The noise was loud in the plane. Wilmer pointed a finger at the altimeter dial. The needle was at 3,700 feet and rising. When it came to 4,000 the stick went a little forward and Wilmer’s voice came to Joe through the rubber ear pieces. “Straight and level flight. Pull back the throttle. Now, look at the horizon, hold it there.” And Joe saw that the plane was in his hands, the instructor was not touching the controls. He felt something like a bubble swell in his chest. “We’re going to make a left turn,” Wilmer said. “Now, stick and rudder together.” The left wing rode gently down and from his left window Joe could see the earth beneath. “That’s enough—stick and rudder back to neutral.”

The plane flew in a great circle. “Now straighten her out. Don’t strangle the stick.” Joe moved stick and rudder to the right. The plane straightened and he neutralized his controls and suddenly he knew he had done it all himself, without help. “Watch your ailerons,” Wilmer said. “See they’re lined up with the wings. Now, right turn. That’s enough. Straighten out. You were jerky on that one. Try a left turn. That was better. Urge it, don’t push it.” So they went, right, left, straight and level, climbing turns, descending turns, no time to waste. You can only learn to fly by flying. Gentle and medium turns, and finally Wilmer said, “All right, let’s go back. There is the tower, cut your throttle. Now, hold her nose up. She wants to put it down.” Joe felt the weight of the nose on the stick and he held back against it. He followed Wilmer’s hands while they landed that first day, felt him come in and then pull back to drop the tail, and they taxied to the line. Joe loosened his belt and climbed stiffly out. He was wet with perspiration. Wilmer grinned at him, “You’ll be all right. You’ll have to relax, but that’ll come.” Another cadet walked up and Wilmer said, “All right, get in the rear seat and fasten your safety belt.”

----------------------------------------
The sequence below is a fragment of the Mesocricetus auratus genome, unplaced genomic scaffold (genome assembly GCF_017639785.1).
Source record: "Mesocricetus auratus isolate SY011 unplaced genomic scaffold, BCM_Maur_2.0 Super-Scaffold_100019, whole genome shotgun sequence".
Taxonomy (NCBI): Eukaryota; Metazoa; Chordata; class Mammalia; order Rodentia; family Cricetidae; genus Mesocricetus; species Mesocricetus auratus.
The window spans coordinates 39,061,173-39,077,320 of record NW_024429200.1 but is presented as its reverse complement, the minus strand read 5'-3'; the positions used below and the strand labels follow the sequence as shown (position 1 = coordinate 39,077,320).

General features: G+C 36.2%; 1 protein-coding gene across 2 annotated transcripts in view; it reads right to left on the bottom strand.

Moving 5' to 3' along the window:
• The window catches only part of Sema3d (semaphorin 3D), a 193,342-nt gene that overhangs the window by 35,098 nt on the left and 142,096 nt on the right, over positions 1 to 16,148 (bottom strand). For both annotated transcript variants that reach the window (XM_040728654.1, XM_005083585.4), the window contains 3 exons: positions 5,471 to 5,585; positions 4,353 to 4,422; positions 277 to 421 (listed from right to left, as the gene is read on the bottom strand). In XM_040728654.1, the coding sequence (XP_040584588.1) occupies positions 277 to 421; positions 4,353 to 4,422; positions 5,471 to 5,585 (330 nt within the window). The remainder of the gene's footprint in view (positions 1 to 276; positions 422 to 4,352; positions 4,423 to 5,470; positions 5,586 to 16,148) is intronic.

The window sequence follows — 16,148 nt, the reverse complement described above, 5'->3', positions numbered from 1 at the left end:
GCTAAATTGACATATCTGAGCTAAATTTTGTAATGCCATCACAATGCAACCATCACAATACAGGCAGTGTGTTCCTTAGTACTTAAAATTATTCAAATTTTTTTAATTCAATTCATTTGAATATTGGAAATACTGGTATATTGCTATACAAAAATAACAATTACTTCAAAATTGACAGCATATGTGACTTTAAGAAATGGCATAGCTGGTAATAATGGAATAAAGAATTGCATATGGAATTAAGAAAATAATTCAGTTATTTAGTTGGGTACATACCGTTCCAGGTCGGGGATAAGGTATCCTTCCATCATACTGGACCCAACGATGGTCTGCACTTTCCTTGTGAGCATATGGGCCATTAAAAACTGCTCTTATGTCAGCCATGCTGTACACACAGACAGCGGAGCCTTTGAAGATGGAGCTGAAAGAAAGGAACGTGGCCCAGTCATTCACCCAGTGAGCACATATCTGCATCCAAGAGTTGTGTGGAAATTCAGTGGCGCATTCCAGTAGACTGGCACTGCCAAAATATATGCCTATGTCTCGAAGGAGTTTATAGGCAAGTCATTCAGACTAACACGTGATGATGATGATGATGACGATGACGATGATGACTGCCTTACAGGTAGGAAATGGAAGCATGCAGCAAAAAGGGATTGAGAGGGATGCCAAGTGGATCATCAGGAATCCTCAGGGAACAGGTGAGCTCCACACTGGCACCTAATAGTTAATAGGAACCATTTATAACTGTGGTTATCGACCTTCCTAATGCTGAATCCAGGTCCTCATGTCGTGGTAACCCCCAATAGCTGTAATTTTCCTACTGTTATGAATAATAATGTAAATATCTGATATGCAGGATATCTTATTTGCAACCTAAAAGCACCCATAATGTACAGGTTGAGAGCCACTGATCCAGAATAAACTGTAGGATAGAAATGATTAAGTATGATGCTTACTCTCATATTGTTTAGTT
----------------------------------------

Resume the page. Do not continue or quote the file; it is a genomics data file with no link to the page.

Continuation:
Joe watched the take-off. It was a slow plane. There was nothing so wonderful about it. And then he remembered what it had been like, the most wonderful thing in the world, sensitive and gentle, every wind and every air current it touched, moved it. It moved like a canoe. He shivered, something had happened to him that would never go away. A new element was opened and he had stepped into it and he would never be a groundling again.